Many (if not most) current Flash games, menus, and even video players require a visible mouse pointer. They are coded to rely on the difference between hovering over something (mouseover) vs. actually clicking. This distinction is not rare. It's pervasive, fundamental to interactive design, and vital to the basic use of Flash content. (Examples: steering a game character, and video players where clicking pauses but hovering brings up additional controls—a very common arrangement including on Hulu. We can imagine workarounds Adobe might come up with, like special gestures to learn that make the Flash part of a page act differently from the rest of the page—assuming the user knows which is which! But they’re poor, awkward solutions, especially in the middle of a game.) New Flash content designed just for touchscreens can be done, but people want existing Flash sites to work. All of them, not some of them here and there. That’s impossible no matter what.

All that Apple and Adobe could ever do is make current Flash content visible. It would be seen, but but very often would not work. Users would hate that broken promise much more than they hate blue brick icons.

I know Adobe wants Flash to somehow make sense on mobile devices. Maybe someday it will. But it does NOT make sense now, except maybe as a tool for making standalone apps, newly designed with touchscreens in mind. (And that IS coming to iPhone—it’s nothing to do with the browser.)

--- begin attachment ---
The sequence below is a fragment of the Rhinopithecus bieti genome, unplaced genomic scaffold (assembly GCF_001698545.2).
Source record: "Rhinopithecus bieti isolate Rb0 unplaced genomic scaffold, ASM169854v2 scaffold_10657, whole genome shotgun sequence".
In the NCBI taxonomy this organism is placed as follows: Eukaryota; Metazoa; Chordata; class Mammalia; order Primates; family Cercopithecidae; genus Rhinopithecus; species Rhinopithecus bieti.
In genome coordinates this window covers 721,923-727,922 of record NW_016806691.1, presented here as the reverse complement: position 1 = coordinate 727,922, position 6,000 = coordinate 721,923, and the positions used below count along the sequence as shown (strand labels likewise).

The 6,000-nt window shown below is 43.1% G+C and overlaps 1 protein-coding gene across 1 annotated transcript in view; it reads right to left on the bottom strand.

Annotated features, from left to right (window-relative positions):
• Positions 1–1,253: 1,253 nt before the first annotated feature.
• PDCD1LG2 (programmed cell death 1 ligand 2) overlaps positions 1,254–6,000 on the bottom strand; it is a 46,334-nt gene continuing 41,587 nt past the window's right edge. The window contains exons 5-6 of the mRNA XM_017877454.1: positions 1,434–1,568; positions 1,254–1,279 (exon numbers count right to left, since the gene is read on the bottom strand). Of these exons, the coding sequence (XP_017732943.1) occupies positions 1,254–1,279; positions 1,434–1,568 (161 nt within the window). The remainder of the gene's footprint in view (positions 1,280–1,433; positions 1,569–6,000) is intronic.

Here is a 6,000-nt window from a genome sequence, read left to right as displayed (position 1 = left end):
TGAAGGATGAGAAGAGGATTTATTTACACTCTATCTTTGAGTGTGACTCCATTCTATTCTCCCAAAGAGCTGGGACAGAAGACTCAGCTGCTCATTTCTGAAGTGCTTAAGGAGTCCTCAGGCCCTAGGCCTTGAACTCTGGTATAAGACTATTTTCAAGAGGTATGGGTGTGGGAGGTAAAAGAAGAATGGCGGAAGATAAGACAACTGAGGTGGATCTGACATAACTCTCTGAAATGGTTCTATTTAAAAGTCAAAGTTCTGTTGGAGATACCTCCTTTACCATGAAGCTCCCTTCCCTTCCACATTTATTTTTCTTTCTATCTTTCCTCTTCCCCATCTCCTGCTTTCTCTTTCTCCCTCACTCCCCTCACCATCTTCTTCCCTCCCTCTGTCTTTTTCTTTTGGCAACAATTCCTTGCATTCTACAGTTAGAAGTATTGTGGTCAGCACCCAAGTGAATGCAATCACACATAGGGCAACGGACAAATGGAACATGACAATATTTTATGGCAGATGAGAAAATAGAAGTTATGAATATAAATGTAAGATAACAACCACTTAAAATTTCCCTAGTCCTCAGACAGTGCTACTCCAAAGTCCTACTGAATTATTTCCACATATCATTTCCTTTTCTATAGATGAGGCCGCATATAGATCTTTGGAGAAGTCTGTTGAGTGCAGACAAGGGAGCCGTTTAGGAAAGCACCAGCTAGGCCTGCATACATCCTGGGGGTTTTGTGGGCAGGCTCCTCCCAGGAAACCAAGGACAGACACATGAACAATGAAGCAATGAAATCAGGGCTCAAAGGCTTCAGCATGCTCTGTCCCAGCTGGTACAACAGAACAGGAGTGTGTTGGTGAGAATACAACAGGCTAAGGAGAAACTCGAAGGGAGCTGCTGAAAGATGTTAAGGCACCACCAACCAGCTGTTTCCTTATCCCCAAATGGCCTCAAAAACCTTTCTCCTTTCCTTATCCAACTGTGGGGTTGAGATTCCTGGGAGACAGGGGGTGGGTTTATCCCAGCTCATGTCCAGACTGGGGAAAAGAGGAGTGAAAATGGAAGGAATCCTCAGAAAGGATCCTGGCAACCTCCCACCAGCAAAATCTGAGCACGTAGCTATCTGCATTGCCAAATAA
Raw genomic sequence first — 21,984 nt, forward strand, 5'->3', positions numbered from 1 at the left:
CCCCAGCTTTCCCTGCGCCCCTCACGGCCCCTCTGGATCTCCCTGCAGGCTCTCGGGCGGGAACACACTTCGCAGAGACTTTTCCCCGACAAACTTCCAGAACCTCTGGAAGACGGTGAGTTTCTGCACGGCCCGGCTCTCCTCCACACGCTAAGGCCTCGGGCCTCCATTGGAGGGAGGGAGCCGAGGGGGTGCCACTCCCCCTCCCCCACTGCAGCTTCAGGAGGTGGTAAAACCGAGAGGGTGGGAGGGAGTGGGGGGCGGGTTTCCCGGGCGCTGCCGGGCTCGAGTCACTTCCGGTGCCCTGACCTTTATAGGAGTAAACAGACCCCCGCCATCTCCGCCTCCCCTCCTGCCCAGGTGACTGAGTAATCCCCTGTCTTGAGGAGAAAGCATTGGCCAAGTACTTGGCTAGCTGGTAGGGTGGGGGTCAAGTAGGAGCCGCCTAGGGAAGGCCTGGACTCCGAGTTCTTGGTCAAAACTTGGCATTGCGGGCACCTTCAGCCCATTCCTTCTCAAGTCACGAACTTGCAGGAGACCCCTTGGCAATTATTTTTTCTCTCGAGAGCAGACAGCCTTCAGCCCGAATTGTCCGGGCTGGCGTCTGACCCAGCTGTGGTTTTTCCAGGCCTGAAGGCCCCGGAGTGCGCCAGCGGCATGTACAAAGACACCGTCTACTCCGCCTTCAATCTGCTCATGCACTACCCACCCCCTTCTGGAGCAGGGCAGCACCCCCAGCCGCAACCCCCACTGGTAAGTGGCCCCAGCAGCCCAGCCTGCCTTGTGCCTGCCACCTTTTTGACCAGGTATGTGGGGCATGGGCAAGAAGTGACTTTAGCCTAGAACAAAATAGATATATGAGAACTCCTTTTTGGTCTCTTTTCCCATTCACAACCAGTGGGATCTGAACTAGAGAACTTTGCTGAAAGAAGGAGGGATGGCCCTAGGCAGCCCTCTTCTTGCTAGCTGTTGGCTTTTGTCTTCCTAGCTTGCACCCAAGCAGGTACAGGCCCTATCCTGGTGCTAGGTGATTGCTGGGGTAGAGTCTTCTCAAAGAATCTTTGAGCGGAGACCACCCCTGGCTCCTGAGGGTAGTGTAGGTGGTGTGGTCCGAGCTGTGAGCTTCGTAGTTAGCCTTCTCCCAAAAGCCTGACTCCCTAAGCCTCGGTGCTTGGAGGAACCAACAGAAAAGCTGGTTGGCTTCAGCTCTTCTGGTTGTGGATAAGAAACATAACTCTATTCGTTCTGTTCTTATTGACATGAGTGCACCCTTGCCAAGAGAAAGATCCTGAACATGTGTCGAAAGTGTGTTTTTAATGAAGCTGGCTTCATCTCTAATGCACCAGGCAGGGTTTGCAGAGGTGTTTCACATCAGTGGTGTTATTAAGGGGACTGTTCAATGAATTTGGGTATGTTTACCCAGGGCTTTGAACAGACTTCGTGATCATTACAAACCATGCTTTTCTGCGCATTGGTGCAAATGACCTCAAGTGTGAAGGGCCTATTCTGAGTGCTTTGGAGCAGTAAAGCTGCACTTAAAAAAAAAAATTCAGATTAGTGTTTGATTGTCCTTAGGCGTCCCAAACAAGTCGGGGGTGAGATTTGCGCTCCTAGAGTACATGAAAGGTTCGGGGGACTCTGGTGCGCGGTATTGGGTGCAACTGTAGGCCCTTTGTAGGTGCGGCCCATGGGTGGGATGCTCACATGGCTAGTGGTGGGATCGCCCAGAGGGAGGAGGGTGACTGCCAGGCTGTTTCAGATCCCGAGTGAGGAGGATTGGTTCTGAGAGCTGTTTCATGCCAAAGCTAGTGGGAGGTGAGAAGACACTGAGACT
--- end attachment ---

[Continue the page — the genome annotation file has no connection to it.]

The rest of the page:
post #59 of 206
Quote:
Originally Posted by DJRumpy View Post

Too busy trolling the Mac forums hoping to drum up support for Windows and Flash?

I have no hope to drum ups support for Windows or Flash. I'm not a cheerleader for any huge corporation, nor for any products made by them.

I do, however, like to ask probing questions which make the other person examine their assumptions and biases.

Case in point: You assume that I hope to drum up support. The assumption is wrong. I wonder how/why someone would assume that anybody would be a cheerleader for a product. The response you gave is (IMO) very interesting.
post #60 of 206
Quote:
Originally Posted by DJRumpy View Post

Can you hear me now? Flash sucks.

This is way to little too late. Apparently they listen, just not to Mac users. How they could possible miss the criticism over the years is beyond me. To state they they are receptive is a joke. Exactly how many adobe programmers does it take to fix their software?